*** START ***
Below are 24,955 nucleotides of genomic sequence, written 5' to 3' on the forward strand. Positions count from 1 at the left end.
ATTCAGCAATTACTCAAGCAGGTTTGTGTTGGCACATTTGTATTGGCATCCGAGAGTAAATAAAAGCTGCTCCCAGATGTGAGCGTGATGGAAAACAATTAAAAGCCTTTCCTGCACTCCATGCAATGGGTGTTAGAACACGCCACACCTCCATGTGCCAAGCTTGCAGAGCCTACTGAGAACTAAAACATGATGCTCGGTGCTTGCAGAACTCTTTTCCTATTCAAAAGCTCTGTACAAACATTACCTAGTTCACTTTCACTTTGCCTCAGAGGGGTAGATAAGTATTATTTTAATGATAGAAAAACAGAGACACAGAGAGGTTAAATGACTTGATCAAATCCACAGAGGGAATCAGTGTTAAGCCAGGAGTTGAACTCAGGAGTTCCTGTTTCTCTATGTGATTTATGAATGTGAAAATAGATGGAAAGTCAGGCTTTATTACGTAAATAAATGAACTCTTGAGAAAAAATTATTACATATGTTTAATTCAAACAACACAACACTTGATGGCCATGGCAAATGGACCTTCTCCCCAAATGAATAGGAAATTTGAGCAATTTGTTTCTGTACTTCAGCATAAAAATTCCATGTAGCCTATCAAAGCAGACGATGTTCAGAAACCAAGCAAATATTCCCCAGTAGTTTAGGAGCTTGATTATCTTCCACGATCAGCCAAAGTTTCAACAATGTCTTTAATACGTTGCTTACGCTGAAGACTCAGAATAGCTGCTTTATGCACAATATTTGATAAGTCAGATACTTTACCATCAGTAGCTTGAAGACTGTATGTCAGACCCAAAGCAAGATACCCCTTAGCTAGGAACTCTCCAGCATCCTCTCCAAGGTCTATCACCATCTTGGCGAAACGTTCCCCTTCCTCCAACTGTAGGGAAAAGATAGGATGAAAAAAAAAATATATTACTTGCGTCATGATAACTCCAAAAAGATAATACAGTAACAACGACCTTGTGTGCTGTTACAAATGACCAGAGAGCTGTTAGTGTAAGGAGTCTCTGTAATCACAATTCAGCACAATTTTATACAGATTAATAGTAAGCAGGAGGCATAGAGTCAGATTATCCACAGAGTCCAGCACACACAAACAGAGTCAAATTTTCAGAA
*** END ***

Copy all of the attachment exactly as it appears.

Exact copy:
Below are 24,955 nucleotides of genomic sequence, written 5' to 3' on the forward strand. Positions count from 1 at the left end.
ATTCAGCAATTACTCAAGCAGGTTTGTGTTGGCACATTTGTATTGGCATCCGAGAGTAAATAAAAGCTGCTCCCAGATGTGAGCGTGATGGAAAACAATTAAAAGCCTTTCCTGCACTCCATGCAATGGGTGTTAGAACACGCCACACCTCCATGTGCCAAGCTTGCAGAGCCTACTGAGAACTAAAACATGATGCTCGGTGCTTGCAGAACTCTTTTCCTATTCAAAAGCTCTGTACAAACATTACCTAGTTCACTTTCACTTTGCCTCAGAGGGGTAGATAAGTATTATTTTAATGATAGAAAAACAGAGACACAGAGAGGTTAAATGACTTGATCAAATCCACAGAGGGAATCAGTGTTAAGCCAGGAGTTGAACTCAGGAGTTCCTGTTTCTCTATGTGATTTATGAATGTGAAAATAGATGGAAAGTCAGGCTTTATTACGTAAATAAATGAACTCTTGAGAAAAAATTATTACATATGTTTAATTCAAACAACACAACACTTGATGGCCATGGCAAATGGACCTTCTCCCCAAATGAATAGGAAATTTGAGCAATTTGTTTCTGTACTTCAGCATAAAAATTCCATGTAGCCTATCAAAGCAGACGATGTTCAGAAACCAAGCAAATATTCCCCAGTAGTTTAGGAGCTTGATTATCTTCCACGATCAGCCAAAGTTTCAACAATGTCTTTAATACGTTGCTTACGCTGAAGACTCAGAATAGCTGCTTTATGCACAATATTTGATAAGTCAGATACTTTACCATCAGTAGCTTGAAGACTGTATGTCAGACCCAAAGCAAGATACCCCTTAGCTAGGAACTCTCCAGCATCCTCTCCAAGGTCTATCACCATCTTGGCGAAACGTTCCCCTTCCTCCAACTGTAGGGAAAAGATAGGATGAAAAAAAAAATATATTACTTGCGTCATGATAACTCCAAAAAGATAATACAGTAACAACGACCTTGTGTGCTGTTACAAATGACCAGAGAGCTGTTAGTGTAAGGAGTCTCTGTAATCACAATTCAGCACAATTTTATACAGATTAATAGTAAGCAGGAGGCATAGAGTCAGATTATCCACAGAGTCCAGCACACACAAACAGAGTCAAATTTTCAGAA